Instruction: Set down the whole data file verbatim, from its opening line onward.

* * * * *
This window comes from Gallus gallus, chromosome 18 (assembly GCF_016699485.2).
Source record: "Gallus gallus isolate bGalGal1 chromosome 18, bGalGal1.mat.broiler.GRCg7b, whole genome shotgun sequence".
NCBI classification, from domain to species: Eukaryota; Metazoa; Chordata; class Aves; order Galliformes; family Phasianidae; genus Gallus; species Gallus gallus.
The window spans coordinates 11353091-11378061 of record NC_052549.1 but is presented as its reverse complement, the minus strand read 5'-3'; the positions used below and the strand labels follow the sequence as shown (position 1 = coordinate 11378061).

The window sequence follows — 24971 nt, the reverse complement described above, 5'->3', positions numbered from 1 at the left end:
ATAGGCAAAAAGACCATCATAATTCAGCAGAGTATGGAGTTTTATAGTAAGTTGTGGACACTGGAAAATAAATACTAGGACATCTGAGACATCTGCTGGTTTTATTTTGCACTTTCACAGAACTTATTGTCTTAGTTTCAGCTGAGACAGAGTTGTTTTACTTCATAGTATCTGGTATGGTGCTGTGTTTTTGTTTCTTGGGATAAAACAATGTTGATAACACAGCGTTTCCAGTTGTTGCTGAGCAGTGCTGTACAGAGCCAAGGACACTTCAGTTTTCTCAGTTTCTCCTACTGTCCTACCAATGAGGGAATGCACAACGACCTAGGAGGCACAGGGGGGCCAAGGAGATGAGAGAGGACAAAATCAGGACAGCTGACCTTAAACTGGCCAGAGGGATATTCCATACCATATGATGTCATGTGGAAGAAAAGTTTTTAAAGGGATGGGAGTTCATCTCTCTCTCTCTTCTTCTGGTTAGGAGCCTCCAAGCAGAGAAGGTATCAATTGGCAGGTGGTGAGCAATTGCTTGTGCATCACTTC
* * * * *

This window comes from Gallus gallus, chromosome 18 (assembly GCF_016699485.2).
Source record: "Gallus gallus isolate bGalGal1 chromosome 18, bGalGal1.mat.broiler.GRCg7b, whole genome shotgun sequence".
NCBI classification, from domain to species: Eukaryota; Metazoa; Chordata; class Aves; order Galliformes; family Phasianidae; genus Gallus; species Gallus gallus.
The window spans coordinates 11353091-11378061 of record NC_052549.1 but is presented as its reverse complement, the minus strand read 5'-3'; the positions used below and the strand labels follow the sequence as shown (position 1 = coordinate 11378061).

The window sequence follows — 24971 nt, the reverse complement described above, 5'->3', positions numbered from 1 at the left end:
ATAGGCAAAAAGACCATCATAATTCAGCAGAGTATGGAGTTTTATAGTAAGTTGTGGACACTGGAAAATAAATACTAGGACATCTGAGACATCTGCTGGTTTTATTTTGCACTTTCACAGAACTTATTGTCTTAGTTTCAGCTGAGACAGAGTTGTTTTACTTCATAGTATCTGGTATGGTGCTGTGTTTTTGTTTCTTGGGATAAAACAATGTTGATAACACAGCGTTTCCAGTTGTTGCTGAGCAGTGCTGTACAGAGCCAAGGACACTTCAGTTTTCTCAGTTTCTCCTACTGTCCTACCAATGAGGGAATGCACAACGACCTAGGAGGCACAGGGGGGCCAAGGAGATGAGAGAGGACAAAATCAGGACAGCTGACCTTAAACTGGCCAGAGGGATATTCCATACCATATGATGTCATGTGGAAGAAAAGTTTTTAAAGGGATGGGAGTTCATCTCTCTCTCTCTTCTTCTGGTTAGGAGCCTCCAAGCAGAGAAGGTATCAATTGGCAGGTGGTGAGCAATTGCTTGTGCATCACTTC